Politically Connected Immigration Judges Unlikely to Face Consequences
DOJ officials may have committed a crime in appointing them.
July 30, 2008— -- Justice Department officials likely broke the law in getting Francis Cramer his job. But that doesn't mean he's going to have to give it up any time soon.
Bush appointees gave Cramer, a longtime friend of Karl Rove, a coveted seat as a federal immigration judge in 2004. He was one of several dozen judges who got their jobs on the immigration bench in a system that based appointments on political connections, beliefs and loyalty to President Bush and the Republican party, an internal Justice Department investigation found this week.
Taking political persuasion into account in these positions is against the law because immigration judges are considered career civil service jobs not political ones. Once these judges are in, they are almost certainly in for good, experts say. And many fear their appointment will have serious consequences for the way immigrants' cases will be judged.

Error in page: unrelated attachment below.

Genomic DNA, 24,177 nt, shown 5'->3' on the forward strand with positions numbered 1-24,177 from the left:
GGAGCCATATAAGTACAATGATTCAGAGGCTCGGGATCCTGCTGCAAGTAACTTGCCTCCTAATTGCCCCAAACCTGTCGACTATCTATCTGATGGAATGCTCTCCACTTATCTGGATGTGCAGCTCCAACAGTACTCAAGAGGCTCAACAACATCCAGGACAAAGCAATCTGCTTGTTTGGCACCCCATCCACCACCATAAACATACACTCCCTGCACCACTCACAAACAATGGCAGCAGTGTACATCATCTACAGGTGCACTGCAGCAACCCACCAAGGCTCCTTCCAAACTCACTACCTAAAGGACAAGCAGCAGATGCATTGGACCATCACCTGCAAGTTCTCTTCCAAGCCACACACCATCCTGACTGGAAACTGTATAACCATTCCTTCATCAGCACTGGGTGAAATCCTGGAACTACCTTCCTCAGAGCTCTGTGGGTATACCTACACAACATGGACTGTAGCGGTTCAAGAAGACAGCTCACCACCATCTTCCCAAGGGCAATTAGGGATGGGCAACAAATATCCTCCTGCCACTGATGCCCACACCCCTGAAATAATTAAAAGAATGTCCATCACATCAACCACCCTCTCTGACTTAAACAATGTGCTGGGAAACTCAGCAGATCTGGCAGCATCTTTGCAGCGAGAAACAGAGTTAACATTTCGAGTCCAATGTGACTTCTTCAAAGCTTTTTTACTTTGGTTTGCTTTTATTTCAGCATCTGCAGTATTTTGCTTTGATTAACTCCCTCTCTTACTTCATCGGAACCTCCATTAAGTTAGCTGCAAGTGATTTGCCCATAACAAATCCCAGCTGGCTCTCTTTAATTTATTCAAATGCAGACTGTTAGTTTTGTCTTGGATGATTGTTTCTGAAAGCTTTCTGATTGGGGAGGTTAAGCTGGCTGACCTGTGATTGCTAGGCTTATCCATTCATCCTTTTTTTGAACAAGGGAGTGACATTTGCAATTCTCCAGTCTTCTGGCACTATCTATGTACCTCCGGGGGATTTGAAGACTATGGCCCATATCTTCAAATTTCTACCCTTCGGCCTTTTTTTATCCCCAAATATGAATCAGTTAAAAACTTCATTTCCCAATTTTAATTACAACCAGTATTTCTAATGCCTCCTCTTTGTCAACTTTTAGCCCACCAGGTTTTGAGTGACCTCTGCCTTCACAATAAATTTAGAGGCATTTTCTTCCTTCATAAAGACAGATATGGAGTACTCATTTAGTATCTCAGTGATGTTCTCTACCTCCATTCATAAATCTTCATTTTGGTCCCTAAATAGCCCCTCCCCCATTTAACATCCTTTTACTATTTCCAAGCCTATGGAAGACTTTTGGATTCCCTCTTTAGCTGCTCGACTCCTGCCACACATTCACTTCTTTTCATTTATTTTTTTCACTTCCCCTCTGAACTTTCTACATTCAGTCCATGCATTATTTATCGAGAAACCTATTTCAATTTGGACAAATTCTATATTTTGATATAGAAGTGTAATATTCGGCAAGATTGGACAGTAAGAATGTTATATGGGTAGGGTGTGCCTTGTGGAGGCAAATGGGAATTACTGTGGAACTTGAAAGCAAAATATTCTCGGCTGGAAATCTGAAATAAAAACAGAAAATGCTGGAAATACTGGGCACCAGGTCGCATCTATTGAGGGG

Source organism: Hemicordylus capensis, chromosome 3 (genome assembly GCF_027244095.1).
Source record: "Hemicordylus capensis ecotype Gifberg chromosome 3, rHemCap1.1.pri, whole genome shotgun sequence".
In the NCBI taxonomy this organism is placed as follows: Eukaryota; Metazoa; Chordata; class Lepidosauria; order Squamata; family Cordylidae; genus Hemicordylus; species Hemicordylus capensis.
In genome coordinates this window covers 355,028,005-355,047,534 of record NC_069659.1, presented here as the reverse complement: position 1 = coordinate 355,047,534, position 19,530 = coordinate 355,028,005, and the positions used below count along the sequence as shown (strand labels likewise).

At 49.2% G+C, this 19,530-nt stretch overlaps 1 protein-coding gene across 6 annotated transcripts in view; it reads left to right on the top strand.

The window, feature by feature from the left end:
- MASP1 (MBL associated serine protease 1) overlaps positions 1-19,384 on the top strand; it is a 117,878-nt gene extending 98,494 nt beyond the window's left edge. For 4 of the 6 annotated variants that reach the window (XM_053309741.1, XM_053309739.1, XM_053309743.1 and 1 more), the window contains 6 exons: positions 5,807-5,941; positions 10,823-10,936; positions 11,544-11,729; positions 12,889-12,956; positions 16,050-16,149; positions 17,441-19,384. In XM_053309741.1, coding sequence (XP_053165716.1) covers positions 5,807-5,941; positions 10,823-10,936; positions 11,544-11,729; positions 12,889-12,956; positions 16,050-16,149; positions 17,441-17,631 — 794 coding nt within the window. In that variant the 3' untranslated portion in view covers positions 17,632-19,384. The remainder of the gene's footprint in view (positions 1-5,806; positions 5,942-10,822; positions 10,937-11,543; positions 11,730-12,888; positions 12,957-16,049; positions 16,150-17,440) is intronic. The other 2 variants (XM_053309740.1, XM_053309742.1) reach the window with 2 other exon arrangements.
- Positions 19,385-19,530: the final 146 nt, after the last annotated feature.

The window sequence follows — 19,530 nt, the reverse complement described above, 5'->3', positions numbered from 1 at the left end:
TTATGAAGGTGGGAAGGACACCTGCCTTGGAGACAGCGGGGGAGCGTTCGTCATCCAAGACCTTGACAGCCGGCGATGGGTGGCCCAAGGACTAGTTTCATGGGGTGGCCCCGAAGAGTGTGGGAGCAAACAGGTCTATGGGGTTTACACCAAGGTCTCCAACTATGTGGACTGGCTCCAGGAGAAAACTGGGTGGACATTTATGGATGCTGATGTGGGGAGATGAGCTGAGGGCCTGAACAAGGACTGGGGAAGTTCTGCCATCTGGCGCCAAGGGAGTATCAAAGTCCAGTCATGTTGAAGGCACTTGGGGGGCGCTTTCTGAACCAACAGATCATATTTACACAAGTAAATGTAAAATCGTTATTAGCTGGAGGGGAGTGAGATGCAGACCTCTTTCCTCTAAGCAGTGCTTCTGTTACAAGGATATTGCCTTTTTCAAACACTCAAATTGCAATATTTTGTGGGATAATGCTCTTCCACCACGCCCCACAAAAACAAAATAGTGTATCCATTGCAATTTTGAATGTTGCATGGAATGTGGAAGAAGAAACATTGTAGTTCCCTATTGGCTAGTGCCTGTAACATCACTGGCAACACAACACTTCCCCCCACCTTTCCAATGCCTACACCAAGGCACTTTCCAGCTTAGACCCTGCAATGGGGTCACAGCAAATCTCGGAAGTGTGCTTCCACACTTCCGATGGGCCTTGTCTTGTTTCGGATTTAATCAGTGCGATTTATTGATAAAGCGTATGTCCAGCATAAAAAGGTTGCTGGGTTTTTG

"There is no accountability," says Nancy Morawetz, an immigration law professor at New York University Law School. "The net effect is that the people still on the bench are people appointed through an improper process."
There was little in Cramer's background as a New Hampshire-based commercial and personal injury lawyer that exposed him to immigration law. But Cramer had something better: political connections. He'd worked for Republican Sen. Judd Gregg and most importantly, the report found, he was childhood friends with Rove, one of President Bush's closest advisors.
Cramer's connections helped him win a nomination to the U.S Tax court, the IG found, but his nomination stalled after the American Bar Association raised questions about his qualifications. So in 2004, D. Kyle Sampson, then counselor to Attorney General John Ashcroft, who knew Cramer was a Rove loyalist, helped Cramer land a job as an immigration judge in Boston in 2004, according to the inspector general report.
Cramer's situation was hardly an anomaly. Beginning late in Attorney General John Ashcroft's tenure and under Gonzales, political appointees at the Justice Department took over the hiring of immigration judges from career staff, routinely taking names from the White House, Republican senators and other party loyalist, the inspector general report found.